Drugs are of primary importance in the therapy of Parkinson's disease. There are a number of drugs that can usually significantly decrease the symptoms of Parkinson's disease and this is the goal to reduce symptoms as there is no known cure. For most patients the drugs are not started early in the disease process but are held until the symptoms begin to affect daily activity. New studies are indicating that earlier treatment with certain drugs may slow the progression of the disease so we will probably be gin to see drug therapy used earlier in the disease process. Levodopa has been used for years to effectively treat the symptoms of Parkinson's disease but newer drugs and questions about negative effects from long term levodopa use have increased interest in and the use of newer drugs.


The following are the drugs commonly used in the treatment of Parkinson's disease listed by class.

Dopamine Prodrugs
Levodopa has been the primary drug used to treat Parkinson's disease since the late 60's. In the brain it is converted to dopamine the depletion of which results in the symptoms associated with the disease. Carbidopa is usually combined with carbidopa which decreases the amount of  levodopa that is converted to dopamine in other parts of the body leading to negative effects. Although levodopa can be amazingly beneficial, long term use can result major side effects such as restlessness, involuntary movement and confusion. Use of levodopa for a period greater than 5 years often produces a phenomenon referred to as the on-off effect in which a patient can rapidly switch between relative mobility  and near immobility.  Certain measures such as adding other drugs can help to suppress this on-off effect for a period of time but at some point this becomes impossible. While still used today other drugs have started to take the place of levodopa in many patients therapy. 


Dopamine Agonists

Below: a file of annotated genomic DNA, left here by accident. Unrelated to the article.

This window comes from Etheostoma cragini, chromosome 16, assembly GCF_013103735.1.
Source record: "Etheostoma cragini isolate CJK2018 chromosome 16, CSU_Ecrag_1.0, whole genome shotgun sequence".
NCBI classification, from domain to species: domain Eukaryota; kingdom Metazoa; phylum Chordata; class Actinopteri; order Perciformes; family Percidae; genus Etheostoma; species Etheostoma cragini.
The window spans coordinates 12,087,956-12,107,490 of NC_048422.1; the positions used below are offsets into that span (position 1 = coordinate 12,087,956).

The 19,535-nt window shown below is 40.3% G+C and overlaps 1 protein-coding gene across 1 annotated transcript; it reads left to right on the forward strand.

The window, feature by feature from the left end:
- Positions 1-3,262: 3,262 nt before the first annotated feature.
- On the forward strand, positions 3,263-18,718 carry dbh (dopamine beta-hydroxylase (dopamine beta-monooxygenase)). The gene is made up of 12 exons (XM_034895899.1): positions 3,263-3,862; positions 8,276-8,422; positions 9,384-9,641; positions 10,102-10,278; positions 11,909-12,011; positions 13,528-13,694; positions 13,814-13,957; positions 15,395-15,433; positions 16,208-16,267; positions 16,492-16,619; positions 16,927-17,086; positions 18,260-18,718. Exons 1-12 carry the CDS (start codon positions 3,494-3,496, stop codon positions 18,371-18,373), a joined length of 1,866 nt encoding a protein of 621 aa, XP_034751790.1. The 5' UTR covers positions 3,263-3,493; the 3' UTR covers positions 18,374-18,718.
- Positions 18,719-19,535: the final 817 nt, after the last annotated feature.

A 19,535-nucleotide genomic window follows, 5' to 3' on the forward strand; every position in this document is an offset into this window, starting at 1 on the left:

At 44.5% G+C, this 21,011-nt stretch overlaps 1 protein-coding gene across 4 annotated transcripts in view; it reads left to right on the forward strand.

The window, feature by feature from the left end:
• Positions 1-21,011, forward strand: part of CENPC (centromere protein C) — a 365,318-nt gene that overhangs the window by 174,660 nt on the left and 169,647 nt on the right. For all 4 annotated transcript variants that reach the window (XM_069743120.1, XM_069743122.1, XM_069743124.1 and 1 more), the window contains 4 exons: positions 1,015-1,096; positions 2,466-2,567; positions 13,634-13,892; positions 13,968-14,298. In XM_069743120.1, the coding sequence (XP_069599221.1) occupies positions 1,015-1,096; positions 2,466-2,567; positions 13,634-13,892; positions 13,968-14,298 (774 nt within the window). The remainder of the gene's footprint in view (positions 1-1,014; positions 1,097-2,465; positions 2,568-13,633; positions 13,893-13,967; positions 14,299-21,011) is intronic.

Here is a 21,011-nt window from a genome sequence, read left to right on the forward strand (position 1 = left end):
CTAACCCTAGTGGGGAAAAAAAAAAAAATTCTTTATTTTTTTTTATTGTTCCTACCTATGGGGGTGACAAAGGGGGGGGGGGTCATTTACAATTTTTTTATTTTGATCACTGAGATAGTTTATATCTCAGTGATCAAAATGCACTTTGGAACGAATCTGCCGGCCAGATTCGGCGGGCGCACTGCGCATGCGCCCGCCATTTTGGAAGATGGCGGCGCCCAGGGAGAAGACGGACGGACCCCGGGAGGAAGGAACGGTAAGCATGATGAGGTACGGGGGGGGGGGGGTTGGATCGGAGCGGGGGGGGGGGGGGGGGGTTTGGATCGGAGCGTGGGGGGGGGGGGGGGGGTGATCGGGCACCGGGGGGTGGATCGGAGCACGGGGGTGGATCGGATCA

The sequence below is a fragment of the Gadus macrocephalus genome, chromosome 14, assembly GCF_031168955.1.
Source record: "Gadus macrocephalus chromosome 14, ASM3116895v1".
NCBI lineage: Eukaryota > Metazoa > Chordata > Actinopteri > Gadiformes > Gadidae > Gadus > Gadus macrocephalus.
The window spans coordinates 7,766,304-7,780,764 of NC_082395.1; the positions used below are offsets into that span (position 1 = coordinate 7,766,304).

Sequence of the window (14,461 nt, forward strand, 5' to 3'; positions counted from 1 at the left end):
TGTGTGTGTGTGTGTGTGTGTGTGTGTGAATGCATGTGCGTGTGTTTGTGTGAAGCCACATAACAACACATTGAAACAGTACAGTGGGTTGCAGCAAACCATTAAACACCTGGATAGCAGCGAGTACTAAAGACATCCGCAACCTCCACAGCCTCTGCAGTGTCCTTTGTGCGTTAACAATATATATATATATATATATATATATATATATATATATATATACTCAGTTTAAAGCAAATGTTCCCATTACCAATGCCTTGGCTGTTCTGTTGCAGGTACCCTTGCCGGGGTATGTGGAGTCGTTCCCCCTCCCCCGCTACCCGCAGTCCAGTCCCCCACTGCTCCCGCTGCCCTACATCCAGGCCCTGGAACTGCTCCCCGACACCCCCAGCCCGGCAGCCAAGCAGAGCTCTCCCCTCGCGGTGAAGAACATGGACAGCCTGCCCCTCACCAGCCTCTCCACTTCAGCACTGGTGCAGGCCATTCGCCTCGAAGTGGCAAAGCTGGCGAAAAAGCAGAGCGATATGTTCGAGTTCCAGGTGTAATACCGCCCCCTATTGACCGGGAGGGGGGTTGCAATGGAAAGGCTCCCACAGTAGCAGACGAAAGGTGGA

This class of drugs act like dopamine on the dopamine nerve receptors rather than actually turning into dopamine. They are often used in initial therapy then Sinemet is added as the disease progresses. Although free of the long term side effects of levodopa they often are more likely to cause short term side effects such as dizziness, nausea and confusion.


Monoamine Oxidase-B Inhibitors


Cathecol-O-methyltransferase (COMT) Inhibitors




Other Drugs



National Parkinson's Foundation  The NPF have created an extensive web-site which includes information about Parkinson's disease, articles from their newsletters, on-lines tests for tremor etc.

Parkinson's Disease Foundation  PDF Celebrates its 50th with Unique Symposium on Parkinsons Disease Learn More About PDF's 50 Years of Serving the Parkinson's Community.

Michael J. Fox Foundation  The Michael J. Fox Foundation is dedicated to finding a cure for Parkinson's disease within the decade through an aggressively funded research agenda and to ensuring the development of improved therapies for those living with Parkinson's today.


For up to the minute news and information from around the world about Parkinson's Disease Visit NewsNow !


Although as accurate as possible, the information on this page may not relate to your particular medical condition and is not intended to be used in the diagnosis or treatment of any medical condition. Always refer to your healthcare provider before making any changes in your treatment plan. In addition any sites to which we link may or may not contain information appropriate to your medical condition.